• Export Citation
  • 20

    Shellock FGCrues JV: High-field-strength MR imaging and metallic biomedical implants: an ex vivo evaluation of deflection forces. AJR Am J Roentgenol 151:3893921988

    • Search Google Scholar
    • Export Citation
  • 21

    Shellock FGCurtis JS: MR imaging and biomedical implants, materials, and devices: an updated review. Radiology 180:5415501991

  • 22

    Smith ASHurst GCDuerk JLDiaz PJ: MR of ballistic materials: imaging artifacts and potential hazards. AJNR Am J Neuroradiol 12:5675721991

    • Search Google Scholar
    • Export Citation
  • 23

    Smugar SSSchweitzer MEHume E: MRI in patients with intraspinal bullets. J Magn Reson Imaging 9:1511531999

  • 24

    Spakauskas BAmbrozaitis KVKontautas E: The bullet in the dural sac. How to catch it? A report of two cases. Medicina (Kaunas) 43:4784812007

    • Search Google Scholar
    • Export Citation
  • 25

    Teitelbaum GPYee CAVan Horn DDKim HSColletti PM: Metallic ballistic fragments: MR imaging safety and artifacts. Radiology 175:8558591990

    • Search Google Scholar
    • Export Citation
  • 26

    Waters RLSie IH: Spinal cord injuries from gunshot wounds to the spine. Clin Orthop Relat Res 4081201252003

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Article Information

Address correspondence to: Nicholas Theodore, M.D., c/o Neuroscience Publications, Barrow Neurological Institute, St. Joseph's Hospital and Medical Center, 350 W. Thomas Rd., Phoenix, AZ 85013. email: neuropub@dignityhealth.org.

Please include this information when citing this paper: DOI: 10.3171/2014.7.FOCUS1496.

© AANS, except where prohibited by US copyright law.

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References

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    Romanick PCSmith TKKopaniky DROldfield D: Infection about the spine associated with low-velocity-missile injury to the abdomen. J Bone Joint Surg Am 67:119512011985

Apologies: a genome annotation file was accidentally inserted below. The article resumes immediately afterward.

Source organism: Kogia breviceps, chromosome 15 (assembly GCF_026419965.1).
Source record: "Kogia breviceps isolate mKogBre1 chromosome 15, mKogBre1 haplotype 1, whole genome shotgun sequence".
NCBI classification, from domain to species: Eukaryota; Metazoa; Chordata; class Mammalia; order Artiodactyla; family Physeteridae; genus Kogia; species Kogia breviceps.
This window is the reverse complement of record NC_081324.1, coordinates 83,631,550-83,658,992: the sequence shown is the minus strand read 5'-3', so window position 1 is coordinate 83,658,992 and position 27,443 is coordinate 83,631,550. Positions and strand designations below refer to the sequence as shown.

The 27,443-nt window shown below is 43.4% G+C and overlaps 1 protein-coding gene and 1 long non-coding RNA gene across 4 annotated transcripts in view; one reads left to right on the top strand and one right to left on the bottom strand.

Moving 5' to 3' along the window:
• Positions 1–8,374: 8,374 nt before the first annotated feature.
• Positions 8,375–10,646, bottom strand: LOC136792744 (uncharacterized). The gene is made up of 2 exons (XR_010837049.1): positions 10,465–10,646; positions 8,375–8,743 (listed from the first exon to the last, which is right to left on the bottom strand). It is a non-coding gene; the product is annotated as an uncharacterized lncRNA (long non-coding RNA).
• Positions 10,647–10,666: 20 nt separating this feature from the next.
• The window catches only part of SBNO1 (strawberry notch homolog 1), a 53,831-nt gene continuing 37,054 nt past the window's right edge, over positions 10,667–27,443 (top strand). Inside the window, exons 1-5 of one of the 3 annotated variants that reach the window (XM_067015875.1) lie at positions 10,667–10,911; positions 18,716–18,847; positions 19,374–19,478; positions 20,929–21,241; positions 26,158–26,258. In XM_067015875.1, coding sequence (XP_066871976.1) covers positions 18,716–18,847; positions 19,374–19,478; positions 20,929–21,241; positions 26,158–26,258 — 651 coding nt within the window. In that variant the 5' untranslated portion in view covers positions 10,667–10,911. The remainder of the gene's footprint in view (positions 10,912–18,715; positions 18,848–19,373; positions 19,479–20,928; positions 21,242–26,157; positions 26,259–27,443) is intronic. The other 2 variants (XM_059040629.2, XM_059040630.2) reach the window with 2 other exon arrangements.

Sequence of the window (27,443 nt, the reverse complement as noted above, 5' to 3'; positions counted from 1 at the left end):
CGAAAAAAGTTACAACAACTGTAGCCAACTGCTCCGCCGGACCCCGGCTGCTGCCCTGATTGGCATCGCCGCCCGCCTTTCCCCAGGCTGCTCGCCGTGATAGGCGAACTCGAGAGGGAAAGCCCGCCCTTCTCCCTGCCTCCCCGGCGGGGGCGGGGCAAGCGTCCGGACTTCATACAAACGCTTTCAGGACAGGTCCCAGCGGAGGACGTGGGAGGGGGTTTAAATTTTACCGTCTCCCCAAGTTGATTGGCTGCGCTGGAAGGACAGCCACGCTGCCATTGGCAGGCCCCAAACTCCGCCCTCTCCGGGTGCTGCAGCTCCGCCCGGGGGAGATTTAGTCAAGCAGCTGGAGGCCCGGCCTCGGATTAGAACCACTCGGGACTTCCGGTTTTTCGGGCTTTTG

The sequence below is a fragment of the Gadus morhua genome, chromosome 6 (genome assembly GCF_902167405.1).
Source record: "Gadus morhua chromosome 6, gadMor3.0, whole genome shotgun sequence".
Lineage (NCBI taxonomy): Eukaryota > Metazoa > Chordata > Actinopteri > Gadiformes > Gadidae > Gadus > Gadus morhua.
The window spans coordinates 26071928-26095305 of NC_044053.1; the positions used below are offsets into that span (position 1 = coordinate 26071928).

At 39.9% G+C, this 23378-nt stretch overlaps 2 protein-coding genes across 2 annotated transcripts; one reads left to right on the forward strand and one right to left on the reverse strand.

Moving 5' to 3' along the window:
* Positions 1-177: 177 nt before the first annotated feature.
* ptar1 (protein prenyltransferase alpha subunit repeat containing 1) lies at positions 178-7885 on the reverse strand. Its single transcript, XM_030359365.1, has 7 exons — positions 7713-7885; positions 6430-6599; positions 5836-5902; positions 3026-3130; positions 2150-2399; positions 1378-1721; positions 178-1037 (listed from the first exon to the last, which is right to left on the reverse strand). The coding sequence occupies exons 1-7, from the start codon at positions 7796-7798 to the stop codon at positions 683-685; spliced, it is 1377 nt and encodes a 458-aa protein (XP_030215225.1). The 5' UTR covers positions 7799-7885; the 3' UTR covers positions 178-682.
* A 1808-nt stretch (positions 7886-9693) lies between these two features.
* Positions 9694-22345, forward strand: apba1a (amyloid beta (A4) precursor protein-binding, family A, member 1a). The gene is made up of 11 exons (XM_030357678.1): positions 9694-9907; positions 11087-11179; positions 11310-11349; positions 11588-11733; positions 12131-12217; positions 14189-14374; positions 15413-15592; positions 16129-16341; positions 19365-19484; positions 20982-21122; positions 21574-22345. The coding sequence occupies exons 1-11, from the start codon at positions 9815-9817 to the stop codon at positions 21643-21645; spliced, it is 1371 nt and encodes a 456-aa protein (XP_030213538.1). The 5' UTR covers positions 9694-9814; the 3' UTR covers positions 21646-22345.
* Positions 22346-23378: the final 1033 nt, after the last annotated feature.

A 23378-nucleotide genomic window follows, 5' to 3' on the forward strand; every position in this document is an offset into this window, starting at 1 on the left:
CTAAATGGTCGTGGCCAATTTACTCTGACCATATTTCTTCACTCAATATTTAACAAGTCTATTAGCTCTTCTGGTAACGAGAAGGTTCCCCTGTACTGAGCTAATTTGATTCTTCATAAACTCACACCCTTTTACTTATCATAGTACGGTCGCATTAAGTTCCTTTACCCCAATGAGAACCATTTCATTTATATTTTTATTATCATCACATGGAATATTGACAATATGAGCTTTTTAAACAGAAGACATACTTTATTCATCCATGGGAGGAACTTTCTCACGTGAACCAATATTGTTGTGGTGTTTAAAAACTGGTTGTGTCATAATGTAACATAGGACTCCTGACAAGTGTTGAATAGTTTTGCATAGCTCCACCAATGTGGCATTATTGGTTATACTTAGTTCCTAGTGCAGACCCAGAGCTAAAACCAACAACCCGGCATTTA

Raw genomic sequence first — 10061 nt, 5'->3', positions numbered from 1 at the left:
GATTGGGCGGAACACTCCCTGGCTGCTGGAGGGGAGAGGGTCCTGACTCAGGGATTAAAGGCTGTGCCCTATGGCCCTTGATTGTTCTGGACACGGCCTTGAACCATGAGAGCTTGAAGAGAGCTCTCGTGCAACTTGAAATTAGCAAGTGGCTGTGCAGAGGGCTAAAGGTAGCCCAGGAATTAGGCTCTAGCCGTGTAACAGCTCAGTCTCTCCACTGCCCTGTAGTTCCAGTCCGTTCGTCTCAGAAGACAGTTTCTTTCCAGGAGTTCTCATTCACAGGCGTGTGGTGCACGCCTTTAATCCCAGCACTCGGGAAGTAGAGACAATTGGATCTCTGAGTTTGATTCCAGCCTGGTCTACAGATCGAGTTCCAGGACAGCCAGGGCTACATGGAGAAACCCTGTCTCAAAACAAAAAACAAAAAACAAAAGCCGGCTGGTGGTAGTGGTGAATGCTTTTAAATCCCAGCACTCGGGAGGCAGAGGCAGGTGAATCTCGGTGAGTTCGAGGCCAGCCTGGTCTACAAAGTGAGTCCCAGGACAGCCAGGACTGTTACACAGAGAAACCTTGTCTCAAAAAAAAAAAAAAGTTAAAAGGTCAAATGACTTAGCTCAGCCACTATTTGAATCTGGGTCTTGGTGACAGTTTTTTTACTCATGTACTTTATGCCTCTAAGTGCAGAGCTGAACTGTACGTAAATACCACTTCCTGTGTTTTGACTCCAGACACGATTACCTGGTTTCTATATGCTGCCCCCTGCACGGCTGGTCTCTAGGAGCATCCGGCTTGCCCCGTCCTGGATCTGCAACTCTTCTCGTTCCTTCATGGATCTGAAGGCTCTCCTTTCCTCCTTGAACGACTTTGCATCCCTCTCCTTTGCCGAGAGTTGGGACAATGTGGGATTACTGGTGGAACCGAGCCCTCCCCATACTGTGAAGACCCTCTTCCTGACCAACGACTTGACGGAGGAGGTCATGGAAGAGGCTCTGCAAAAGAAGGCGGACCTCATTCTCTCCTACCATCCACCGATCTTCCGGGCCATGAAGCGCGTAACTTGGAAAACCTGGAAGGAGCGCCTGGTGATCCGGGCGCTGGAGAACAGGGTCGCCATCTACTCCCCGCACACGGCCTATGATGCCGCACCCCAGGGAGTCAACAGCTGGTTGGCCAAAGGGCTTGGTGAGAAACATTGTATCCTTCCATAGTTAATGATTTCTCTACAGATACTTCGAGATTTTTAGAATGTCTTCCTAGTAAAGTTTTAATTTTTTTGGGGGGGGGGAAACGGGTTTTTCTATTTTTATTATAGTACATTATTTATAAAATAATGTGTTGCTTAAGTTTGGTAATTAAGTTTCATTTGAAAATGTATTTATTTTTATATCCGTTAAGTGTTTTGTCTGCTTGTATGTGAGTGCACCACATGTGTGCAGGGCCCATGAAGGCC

• Search Google Scholar
    • Export Citation
  • 19

    Shellock FG: Biomedical implants and devices: assessment of magnetic field interactions with a 3.0-Tesla MR system. J Magn Reson Imaging 16:7217322002

    • Search Google Scholar
    • Export Citation
  • 20

    Shellock FGCrues JV: High-field-strength MR imaging and metallic biomedical implants: an ex vivo evaluation of deflection forces. AJR Am J Roentgenol 151:3893921988

    • Search Google Scholar
    • Export Citation
  • 21

    Shellock FGCurtis JS: MR imaging and biomedical implants, materials, and devices: an updated review. Radiology 180:5415501991

  • 22

    Smith ASHurst GCDuerk JLDiaz PJ: MR of ballistic materials: imaging artifacts and potential hazards. AJNR Am J Neuroradiol 12:5675721991

    • Search Google Scholar
    • Export Citation
  • 23

    Smugar SSSchweitzer MEHume E: MRI in patients with intraspinal bullets. J Magn Reson Imaging 9:1511531999

  • 24

    Spakauskas BAmbrozaitis KVKontautas E: The bullet in the dural sac. How to catch it? A report of two cases. Medicina (Kaunas) 43:4784812007

    • Search Google Scholar
    • Export Citation
  • 25

    Teitelbaum GPYee CAVan Horn DDKim HSColletti PM: Metallic ballistic fragments: MR imaging safety and artifacts. Radiology 175:8558591990

    • Search Google Scholar
    • Export Citation
  • 26

    Waters RLSie IH: Spinal cord injuries from gunshot wounds to the spine. Clin Orthop Relat Res 4081201252003